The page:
View 1 comment. Aug 08, Peter Kerry Powers rated it really liked it. Some years ago my wife, Shannon, occasionally wrote reviews of classic books for a publication for gifted high school students. Although I don't think there is an official genre know as the re-review, I think there probably ought to be. In a day and age when most people fail to read even one book a year, much less a relatively challenging and completely serious and comprehensive work of theology, perhaps we readers ought to take it as part of our role to reintroduce books from decades past to re Some years ago my wife, Shannon, occasionally wrote reviews of classic books for a publication for gifted high school students.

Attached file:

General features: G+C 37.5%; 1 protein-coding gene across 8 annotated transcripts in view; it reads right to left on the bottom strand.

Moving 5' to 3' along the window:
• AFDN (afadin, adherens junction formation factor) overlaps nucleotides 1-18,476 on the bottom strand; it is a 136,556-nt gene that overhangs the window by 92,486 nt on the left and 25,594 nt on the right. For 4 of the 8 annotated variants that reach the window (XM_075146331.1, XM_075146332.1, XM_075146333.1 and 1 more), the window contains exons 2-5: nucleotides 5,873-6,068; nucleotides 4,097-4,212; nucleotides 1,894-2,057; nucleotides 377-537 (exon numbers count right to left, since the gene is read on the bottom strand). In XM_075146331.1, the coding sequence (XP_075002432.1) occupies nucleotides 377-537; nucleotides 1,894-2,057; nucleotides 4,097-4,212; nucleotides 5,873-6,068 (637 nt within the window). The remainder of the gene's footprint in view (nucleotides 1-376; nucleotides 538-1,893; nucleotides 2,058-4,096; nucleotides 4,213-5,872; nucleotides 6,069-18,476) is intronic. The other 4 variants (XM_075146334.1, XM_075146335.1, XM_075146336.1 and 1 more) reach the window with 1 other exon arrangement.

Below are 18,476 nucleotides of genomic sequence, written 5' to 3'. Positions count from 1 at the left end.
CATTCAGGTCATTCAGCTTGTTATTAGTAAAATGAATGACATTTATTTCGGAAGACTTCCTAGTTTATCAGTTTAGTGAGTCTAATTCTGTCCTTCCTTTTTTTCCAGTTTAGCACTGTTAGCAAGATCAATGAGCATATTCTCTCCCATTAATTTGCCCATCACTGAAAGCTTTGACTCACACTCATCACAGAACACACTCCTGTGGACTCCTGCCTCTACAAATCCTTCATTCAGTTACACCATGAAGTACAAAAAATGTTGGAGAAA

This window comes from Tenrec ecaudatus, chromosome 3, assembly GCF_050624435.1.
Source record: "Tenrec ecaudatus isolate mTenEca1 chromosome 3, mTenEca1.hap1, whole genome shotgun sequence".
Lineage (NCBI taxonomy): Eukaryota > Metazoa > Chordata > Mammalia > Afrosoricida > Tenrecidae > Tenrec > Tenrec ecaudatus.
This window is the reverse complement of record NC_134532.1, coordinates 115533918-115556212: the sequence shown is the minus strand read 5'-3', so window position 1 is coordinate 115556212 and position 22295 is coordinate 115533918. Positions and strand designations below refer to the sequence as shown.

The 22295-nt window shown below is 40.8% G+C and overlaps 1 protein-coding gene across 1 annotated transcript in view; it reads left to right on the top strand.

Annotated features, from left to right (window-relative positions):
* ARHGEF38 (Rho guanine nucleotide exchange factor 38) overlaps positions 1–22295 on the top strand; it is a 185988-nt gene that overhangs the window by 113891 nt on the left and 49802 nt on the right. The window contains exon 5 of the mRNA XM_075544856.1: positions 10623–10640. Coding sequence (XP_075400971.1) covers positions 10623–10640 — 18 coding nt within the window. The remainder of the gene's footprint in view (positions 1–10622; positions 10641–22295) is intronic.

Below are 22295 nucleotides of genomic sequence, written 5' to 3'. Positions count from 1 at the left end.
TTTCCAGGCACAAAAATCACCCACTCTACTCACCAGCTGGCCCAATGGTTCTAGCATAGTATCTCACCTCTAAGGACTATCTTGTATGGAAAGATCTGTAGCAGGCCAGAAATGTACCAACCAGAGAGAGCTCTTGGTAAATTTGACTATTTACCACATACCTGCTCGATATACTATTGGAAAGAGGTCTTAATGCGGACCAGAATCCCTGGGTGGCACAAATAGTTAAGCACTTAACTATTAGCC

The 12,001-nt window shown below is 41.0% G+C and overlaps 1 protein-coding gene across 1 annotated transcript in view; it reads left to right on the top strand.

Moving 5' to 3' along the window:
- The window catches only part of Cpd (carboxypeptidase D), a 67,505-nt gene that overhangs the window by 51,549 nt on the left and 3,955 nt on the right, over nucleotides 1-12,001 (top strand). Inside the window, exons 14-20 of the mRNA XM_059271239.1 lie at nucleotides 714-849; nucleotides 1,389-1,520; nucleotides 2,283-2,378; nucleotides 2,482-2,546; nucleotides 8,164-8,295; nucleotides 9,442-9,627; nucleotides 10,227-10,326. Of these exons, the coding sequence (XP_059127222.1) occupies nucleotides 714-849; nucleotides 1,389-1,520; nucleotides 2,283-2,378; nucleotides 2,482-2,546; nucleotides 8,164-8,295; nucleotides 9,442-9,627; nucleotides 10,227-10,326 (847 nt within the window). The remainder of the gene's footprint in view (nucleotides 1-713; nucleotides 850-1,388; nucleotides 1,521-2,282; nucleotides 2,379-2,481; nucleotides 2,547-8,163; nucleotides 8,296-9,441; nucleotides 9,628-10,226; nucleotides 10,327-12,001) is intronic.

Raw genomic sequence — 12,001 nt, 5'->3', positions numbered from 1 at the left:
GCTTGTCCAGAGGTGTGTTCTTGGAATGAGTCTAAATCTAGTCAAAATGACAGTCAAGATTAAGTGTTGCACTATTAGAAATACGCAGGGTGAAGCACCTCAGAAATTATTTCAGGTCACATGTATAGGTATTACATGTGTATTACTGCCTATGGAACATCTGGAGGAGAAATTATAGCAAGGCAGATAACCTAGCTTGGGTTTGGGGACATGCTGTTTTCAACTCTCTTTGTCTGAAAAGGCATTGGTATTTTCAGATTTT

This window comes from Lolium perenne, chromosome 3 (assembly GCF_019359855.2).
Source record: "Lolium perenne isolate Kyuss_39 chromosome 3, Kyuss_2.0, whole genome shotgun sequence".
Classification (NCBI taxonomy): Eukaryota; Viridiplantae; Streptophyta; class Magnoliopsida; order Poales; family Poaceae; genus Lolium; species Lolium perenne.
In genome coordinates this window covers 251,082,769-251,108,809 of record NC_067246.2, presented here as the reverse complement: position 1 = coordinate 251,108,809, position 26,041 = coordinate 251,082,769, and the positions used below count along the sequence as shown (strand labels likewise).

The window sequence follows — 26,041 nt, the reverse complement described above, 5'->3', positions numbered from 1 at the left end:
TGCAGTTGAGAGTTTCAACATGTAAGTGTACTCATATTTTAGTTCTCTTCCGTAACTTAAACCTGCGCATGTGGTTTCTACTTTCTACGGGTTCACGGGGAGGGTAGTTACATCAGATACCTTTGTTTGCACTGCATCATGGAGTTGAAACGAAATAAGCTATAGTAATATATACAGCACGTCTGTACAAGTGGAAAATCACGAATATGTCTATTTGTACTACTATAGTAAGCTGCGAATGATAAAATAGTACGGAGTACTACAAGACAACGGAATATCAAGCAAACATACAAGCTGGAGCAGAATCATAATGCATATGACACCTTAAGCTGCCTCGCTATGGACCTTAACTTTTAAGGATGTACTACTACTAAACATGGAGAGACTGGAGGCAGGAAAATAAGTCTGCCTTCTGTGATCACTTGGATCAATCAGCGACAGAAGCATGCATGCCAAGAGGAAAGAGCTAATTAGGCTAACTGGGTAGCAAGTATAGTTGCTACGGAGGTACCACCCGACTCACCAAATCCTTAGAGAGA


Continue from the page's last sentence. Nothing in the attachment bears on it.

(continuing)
In a day and age when most people fail to read even one book a year, much less a relatively challenging and completely serious and comprehensive work of theology, perhaps we readers ought to take it as part of our role to reintroduce books from decades past to readers for whom they will be new, if not unheard of.
It's in that spirit that I take a few minutes to write out some thoughts on Volf's Exclusion and Embrace: A Theological Exploration of Identity, Otherness, and Reconciliation , a book first published in Still in print and available 22 years later from Abingdon Press , I felt Volf's wrestling with questions of identity and the possibility of embrace spoke to our own period, if only because in the age of Trump we seem to be wrestling more starkly, and perhaps more helplessly, with the questions that drive Volf's reflections.